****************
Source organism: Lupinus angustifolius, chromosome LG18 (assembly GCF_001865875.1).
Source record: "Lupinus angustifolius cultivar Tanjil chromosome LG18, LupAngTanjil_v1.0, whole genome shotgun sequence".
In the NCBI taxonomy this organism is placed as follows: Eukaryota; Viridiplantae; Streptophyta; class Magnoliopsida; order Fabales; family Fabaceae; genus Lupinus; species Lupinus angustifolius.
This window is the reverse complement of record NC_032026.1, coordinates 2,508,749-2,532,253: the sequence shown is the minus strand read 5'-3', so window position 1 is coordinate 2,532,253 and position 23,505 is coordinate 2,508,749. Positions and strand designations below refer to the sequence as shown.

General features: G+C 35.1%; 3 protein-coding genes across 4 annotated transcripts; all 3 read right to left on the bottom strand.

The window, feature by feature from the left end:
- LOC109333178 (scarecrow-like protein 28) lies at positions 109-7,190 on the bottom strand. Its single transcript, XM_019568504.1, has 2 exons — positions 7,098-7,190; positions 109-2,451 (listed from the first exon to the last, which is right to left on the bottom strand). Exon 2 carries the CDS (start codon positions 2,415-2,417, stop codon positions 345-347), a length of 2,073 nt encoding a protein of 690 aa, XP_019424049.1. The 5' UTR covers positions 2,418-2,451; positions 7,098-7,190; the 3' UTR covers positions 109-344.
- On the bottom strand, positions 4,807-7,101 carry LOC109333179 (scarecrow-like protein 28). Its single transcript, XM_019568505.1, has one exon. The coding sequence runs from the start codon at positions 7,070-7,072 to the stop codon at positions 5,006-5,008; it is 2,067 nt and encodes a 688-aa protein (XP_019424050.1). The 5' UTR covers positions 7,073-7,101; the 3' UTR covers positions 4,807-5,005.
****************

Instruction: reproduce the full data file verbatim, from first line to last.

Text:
Source organism: Lupinus angustifolius, chromosome LG18 (assembly GCF_001865875.1).
Source record: "Lupinus angustifolius cultivar Tanjil chromosome LG18, LupAngTanjil_v1.0, whole genome shotgun sequence".
In the NCBI taxonomy this organism is placed as follows: Eukaryota; Viridiplantae; Streptophyta; class Magnoliopsida; order Fabales; family Fabaceae; genus Lupinus; species Lupinus angustifolius.
This window is the reverse complement of record NC_032026.1, coordinates 2,508,749-2,532,253: the sequence shown is the minus strand read 5'-3', so window position 1 is coordinate 2,532,253 and position 23,505 is coordinate 2,508,749. Positions and strand designations below refer to the sequence as shown.

General features: G+C 35.1%; 3 protein-coding genes across 4 annotated transcripts; all 3 read right to left on the bottom strand.

The window, feature by feature from the left end:
- LOC109333178 (scarecrow-like protein 28) lies at positions 109-7,190 on the bottom strand. Its single transcript, XM_019568504.1, has 2 exons — positions 7,098-7,190; positions 109-2,451 (listed from the first exon to the last, which is right to left on the bottom strand). Exon 2 carries the CDS (start codon positions 2,415-2,417, stop codon positions 345-347), a length of 2,073 nt encoding a protein of 690 aa, XP_019424049.1. The 5' UTR covers positions 2,418-2,451; positions 7,098-7,190; the 3' UTR covers positions 109-344.
- On the bottom strand, positions 4,807-7,101 carry LOC109333179 (scarecrow-like protein 28). Its single transcript, XM_019568505.1, has one exon. The coding sequence runs from the start codon at positions 7,070-7,072 to the stop codon at positions 5,006-5,008; it is 2,067 nt and encodes a 688-aa protein (XP_019424050.1). The 5' UTR covers positions 7,073-7,101; the 3' UTR covers positions 4,807-5,005.